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Noah Syndergaard's slider command has been outstanding

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The velocity and sharp break get most of the attention, but what completes Thor's slider is his strong command of it.

Anthony Gruppuso-USA TODAY Sports

Everyone knows by now that a big part of what makes Noah Syndergaard's slider so good is its ridiculous velocity. The pitch sits around 92 miles per hour, making it the hardest slider for a starting pitcher in the PitchF/X era, and probably in baseball history. It has late, sharp break, which adds to the deception of a pitch mix because it looks the same out of his hand as a fastball to hitters. If hitters see it break early, they're more likely to identify where it's going and put a better swing on it, or lay off it if it's not going to be a strike.

Those two characteristics alone are enough to make it a dangerous weapon. But what completes his slider as one of the best pitches in baseball is his strong command of it. Syndergaard doesn't put the pitch in a place that a hitter can hit it well very often, and the location he often puts it in with two strikes is lethal.

This zone chart, from baseballsavant.com, illustrates the locations of Syndergaard's slider so far in 2016.

The majority of his sliders have ended up buried in that down-and-in zone to lefties and down-and-away zone to righties. The nature of a slider from a right-handed pitcher is to break near that zone. But what makes Syndergaard's pitch location so good is that his slider often appears to be a strike at first before breaking into that bottom-right zone, and combined with the hard velocity and deception, it's very difficult for a hitter to lay off chasing it.

Here's an example of that. Syndergaard will often start the pitch knee high on the outer half of the plate to right-handed hitters before having it break out of the zone.

When Syndergaard commands the hard slider that well with two strikes, it's incredibly difficult to lay off because the hitter has a tough time determining whether it's going to stay true at 98 miles per hour for a strike or break off the plate for a ball.

In Monday's start against the Reds, Syndergaard continued to attack hitters with sliders in that bottom right location.

Perhaps the greatest example of how difficult Syndergaard's slider is to identify at times is how he completely fooled Joey Votto, notorious for his incredible plate discipline, with a 3-2 slider that ended up in the dirt:

The slider looked like a strike at first to Votto before breaking well out of the zone. Getting hitters to think the pitch might be a strike when it's released from the hand is a big part of getting them to chase a breaking ball, and that's where Syndergaard's slider command comes in to mesh with his hard velocity and deception.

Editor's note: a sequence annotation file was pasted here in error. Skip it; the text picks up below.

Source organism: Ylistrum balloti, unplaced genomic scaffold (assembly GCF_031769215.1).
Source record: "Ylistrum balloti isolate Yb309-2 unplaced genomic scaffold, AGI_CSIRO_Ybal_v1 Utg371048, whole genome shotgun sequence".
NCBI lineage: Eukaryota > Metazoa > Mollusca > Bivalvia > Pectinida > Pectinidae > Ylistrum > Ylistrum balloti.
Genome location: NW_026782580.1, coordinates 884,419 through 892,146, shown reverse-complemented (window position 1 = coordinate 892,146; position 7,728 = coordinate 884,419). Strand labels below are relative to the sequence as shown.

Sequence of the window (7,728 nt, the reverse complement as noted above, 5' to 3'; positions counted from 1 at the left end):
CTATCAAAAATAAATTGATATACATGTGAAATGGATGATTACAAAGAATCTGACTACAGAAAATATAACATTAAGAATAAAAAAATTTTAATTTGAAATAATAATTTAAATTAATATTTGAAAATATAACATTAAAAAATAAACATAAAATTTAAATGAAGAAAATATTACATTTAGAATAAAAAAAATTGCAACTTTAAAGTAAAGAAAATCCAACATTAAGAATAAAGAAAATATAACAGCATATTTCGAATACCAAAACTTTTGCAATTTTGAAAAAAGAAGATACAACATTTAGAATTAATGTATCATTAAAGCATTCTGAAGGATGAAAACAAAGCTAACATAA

Syndergaard struck out right-handed hitter Devin Mesoraco on a similar slider location:

Both Votto and Mesoraco have their swing bases destroyed by Syndergaard's deception, lunging forward after being fooled, which helps explain part of the reason why it's difficult to get batted ball velocity behind contact on the pitch. According to statcast, his average exit velocity off his slider is about 74 miles per hour, significantly below the MLB average of about 86 miles per hour on sliders.

This is an exit velocity zone chart for Syndergaard's slider, also from baseballsavant.com.

Syndergaard's slider has only been hit well twice, most glaringly on a slider that hung middle middle to Peter Bourjos on a line out to center field, only one of three sliders Syndergaard has left middle-middle all season. The other balls in play have generated extremely weak contact: none was struck at more than 94 mph, and most have been less than 85 mph. To hit a home run, a batter will generally need to generate a minimum of 95 mph on a batted ball, and often over 100 mph.

Where Syndergaard puts his slider has affected the trajectories on it, too. Syndergaard's slider has only been put into play 16 times in 2016, 10 of which have been weak ground balls, a 63% rate. The only fly ball he allowed on a slider was a weak pop-up, which almost always goes for an out; the league hit .021 on pop-ups in 2015. By limiting well-hit fly balls off his slider, the chances of him giving up extra-base hits on the pitch goes down tremendously. With the amount of hard sliders he commands at the bottom of the zone, it's easy to see why hitters have a very difficult time getting any lift on the pitch.

So while Syndergaard's slider velocity and late break generate the most eye popping appeal, watch out for his command of it, too. It's what completes the pitch as, maybe, the best pitch in baseball right now.